Ugh. This is not a fun post to write. I did say, at the beginning of my skew mitre project, that I might fail…and I have, at least temporarily. Or, to be more precise, steel failed me.
So: I intended to use a vintage W. Butcher iron, that I'm pretty sure was never used. It took a lot of work to grind it to the proper shape and coarsely flatten the back:
You can see that the back is slightly concave, so there is a silver-dollar-size area above the cutting edge that is not flattened. But that's OK. There is a good 3/4" of flat steel above the cutting edge, probably enough to last a lifetime, and the sides where the wedge prongs make contact are also flat.
Next, I polished the back with successively finer grits of sandpaper, then moved to my oil stones, working the back until it was smooth enough to take a selfie in the reflection:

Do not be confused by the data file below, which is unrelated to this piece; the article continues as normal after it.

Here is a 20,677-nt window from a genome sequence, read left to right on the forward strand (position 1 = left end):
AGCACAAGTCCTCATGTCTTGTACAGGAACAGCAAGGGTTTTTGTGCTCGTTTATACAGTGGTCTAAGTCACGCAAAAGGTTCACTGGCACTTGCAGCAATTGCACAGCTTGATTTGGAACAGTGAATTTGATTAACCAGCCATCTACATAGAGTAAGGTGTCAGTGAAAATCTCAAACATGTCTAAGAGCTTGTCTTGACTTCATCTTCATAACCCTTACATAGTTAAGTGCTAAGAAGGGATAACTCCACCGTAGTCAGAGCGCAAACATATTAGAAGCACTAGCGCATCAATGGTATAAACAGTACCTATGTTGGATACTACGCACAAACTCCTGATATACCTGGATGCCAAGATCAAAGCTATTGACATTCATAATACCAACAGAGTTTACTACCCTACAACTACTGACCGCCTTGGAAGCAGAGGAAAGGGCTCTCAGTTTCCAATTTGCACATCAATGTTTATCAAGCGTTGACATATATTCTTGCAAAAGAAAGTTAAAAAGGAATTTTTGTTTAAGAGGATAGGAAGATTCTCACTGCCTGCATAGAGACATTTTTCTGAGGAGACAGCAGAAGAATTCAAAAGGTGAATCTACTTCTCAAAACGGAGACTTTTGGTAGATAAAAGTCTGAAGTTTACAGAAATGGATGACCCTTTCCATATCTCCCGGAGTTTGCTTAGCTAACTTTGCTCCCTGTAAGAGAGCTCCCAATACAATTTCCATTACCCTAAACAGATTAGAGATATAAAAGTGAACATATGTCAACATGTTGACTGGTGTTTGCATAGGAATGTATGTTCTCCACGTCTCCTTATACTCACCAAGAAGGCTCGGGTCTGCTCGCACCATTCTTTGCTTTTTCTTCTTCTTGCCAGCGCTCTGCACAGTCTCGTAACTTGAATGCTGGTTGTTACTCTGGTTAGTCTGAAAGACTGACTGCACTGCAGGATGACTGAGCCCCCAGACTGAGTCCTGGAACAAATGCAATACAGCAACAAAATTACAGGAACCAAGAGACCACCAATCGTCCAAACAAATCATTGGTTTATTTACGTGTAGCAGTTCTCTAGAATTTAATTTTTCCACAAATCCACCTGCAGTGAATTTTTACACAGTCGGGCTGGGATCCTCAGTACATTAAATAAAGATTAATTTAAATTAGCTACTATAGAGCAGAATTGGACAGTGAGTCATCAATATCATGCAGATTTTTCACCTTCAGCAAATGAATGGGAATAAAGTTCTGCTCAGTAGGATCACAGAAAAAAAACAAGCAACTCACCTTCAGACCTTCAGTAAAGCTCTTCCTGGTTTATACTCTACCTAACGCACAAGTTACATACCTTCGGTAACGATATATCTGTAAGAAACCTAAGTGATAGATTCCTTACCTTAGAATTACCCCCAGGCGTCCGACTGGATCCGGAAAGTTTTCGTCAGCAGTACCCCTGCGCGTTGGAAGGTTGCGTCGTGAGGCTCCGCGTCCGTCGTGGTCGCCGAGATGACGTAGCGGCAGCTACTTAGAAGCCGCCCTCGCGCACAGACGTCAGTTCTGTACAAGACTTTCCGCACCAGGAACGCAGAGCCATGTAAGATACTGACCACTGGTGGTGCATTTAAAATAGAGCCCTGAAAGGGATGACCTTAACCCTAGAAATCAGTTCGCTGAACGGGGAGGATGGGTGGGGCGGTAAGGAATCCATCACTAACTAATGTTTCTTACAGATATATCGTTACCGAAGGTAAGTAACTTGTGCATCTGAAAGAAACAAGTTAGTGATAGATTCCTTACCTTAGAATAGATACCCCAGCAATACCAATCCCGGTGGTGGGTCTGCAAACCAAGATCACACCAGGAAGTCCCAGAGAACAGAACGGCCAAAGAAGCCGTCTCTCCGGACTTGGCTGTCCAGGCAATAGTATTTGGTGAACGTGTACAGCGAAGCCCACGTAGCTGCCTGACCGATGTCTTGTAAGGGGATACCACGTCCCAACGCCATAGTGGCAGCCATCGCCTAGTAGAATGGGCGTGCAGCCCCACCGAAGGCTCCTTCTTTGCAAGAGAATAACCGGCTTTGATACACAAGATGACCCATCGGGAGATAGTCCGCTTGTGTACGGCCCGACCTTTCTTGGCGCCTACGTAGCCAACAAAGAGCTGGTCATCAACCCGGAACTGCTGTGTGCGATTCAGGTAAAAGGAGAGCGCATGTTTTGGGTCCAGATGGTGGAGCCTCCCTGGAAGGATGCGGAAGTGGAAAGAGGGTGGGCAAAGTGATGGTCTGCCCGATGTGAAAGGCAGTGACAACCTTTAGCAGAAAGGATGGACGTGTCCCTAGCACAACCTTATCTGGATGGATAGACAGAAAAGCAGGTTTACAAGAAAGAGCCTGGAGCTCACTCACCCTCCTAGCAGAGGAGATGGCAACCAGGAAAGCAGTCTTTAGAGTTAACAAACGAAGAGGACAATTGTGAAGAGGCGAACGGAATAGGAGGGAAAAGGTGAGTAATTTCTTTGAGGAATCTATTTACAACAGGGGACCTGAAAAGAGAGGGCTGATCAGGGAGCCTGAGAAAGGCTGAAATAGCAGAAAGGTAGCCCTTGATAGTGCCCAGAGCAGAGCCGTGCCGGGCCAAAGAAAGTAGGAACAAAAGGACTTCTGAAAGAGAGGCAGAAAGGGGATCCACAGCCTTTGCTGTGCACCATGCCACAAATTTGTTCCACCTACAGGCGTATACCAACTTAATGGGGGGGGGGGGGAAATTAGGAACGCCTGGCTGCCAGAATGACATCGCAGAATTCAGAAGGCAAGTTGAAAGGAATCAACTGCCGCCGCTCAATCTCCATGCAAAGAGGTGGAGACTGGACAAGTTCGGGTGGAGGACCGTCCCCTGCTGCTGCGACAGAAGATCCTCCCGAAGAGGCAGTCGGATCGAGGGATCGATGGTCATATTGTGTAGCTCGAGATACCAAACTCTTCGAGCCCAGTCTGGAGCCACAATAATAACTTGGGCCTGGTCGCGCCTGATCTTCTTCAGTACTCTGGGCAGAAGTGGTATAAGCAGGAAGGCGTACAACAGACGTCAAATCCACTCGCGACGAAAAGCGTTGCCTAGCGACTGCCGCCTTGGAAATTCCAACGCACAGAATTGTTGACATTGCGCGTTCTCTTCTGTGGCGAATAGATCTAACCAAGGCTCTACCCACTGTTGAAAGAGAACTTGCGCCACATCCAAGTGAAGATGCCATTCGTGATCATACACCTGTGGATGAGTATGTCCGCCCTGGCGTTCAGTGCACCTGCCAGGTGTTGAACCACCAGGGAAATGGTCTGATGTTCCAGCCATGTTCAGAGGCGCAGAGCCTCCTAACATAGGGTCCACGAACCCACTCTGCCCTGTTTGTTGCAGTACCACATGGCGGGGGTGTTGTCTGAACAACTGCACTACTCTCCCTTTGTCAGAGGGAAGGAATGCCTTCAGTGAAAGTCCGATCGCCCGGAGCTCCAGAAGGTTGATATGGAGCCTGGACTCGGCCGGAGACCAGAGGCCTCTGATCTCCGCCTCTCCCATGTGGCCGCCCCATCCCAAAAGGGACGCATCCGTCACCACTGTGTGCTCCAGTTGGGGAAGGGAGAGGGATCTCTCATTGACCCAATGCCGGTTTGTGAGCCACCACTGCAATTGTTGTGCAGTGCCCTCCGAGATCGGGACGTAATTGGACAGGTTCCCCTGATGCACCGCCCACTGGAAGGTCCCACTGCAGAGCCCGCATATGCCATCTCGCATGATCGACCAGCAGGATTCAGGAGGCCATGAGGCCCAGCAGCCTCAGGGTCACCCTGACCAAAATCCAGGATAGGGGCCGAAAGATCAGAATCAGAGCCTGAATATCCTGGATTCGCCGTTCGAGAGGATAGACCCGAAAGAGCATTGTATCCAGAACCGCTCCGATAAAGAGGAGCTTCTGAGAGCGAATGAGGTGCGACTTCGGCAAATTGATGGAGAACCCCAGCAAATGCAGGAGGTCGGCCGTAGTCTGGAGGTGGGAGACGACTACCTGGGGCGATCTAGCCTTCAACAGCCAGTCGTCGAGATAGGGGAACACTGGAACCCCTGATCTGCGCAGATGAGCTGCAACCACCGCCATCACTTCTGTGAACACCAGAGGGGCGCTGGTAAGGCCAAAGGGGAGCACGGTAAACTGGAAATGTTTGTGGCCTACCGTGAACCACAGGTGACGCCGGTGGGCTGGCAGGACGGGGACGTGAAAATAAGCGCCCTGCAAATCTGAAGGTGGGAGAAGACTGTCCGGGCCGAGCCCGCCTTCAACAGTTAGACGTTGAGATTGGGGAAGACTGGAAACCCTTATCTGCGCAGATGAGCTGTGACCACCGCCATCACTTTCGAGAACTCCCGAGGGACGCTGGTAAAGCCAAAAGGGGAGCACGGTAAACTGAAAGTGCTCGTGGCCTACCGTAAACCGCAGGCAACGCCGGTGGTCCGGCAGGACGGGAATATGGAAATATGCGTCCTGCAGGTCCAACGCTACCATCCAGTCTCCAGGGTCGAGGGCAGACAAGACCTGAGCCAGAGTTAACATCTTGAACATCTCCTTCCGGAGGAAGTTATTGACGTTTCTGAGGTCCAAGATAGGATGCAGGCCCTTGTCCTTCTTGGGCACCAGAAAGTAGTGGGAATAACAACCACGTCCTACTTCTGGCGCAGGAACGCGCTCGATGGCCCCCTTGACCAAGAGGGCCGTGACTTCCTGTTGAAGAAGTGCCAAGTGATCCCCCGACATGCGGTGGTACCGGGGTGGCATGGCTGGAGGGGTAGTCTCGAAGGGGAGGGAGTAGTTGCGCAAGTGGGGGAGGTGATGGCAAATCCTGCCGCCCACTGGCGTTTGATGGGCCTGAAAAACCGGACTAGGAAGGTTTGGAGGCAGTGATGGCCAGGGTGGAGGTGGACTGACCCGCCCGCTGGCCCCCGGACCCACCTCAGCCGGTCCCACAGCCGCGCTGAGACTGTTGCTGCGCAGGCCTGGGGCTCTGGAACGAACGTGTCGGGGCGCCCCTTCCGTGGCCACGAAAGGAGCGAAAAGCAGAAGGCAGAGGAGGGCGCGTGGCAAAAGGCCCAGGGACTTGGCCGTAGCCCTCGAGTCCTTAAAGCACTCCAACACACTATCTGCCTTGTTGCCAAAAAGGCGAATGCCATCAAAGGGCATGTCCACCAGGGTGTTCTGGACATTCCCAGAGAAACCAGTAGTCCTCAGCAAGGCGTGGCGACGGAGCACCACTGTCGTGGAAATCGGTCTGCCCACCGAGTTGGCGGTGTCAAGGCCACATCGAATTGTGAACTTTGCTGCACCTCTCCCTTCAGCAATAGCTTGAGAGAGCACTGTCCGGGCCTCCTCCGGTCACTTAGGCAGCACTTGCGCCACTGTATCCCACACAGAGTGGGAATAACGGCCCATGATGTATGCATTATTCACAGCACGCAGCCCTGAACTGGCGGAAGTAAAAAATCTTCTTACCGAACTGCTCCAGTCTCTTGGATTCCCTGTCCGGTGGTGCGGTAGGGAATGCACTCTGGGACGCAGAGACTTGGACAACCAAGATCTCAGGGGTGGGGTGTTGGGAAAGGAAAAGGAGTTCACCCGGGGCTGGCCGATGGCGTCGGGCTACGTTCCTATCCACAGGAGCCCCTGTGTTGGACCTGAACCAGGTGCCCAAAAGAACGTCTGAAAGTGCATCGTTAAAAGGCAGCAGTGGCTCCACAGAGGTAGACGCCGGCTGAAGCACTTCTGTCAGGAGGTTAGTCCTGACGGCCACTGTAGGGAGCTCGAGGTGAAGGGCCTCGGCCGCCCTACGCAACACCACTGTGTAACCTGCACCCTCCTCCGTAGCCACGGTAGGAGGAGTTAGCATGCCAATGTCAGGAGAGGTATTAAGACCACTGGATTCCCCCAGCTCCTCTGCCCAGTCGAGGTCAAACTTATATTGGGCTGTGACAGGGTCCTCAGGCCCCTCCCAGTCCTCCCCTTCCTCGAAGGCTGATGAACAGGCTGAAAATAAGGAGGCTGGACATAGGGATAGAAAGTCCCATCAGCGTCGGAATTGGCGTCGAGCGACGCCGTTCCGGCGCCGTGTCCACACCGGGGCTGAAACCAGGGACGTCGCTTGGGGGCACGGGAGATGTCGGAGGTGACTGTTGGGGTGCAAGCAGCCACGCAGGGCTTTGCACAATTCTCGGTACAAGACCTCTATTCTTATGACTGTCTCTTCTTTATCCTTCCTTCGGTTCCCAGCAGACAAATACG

Then I made the wedge. At this point, the plane is not finished--the wedge is not shaped, and the plane body hasn't been shaped and chamfered--but the wedge fits great.
Now I was ready for some test cuts, and this is where everything went south. After just a couple passes on end grain, I started to get ugly scratches. What happened was that the cutting edge was folding over, microfracturing. I increased the bevel angle to about 27°, which is as high as I can go in this low angle (38°) plane before I start to have clearance angle problems. This helped a little, but the problem remained. The blade is simply too soft.
So, for now I am stymied on this plane, but all is not lost. I'm determined to make some lemonade from these lemons. Last summer, I started building a small brake drum forge for basic blacksmithing operations…like hardening steel. I never quite finished, but this blade failure was just the kick in ass I needed to get back to the forge. I've got it done, and in a week or so I'll give it a test run. If all goes as planned, I'll see if I can re-harden this iron. And if that doesn't work, I'll try making a new iron from scratch. Stay tuned!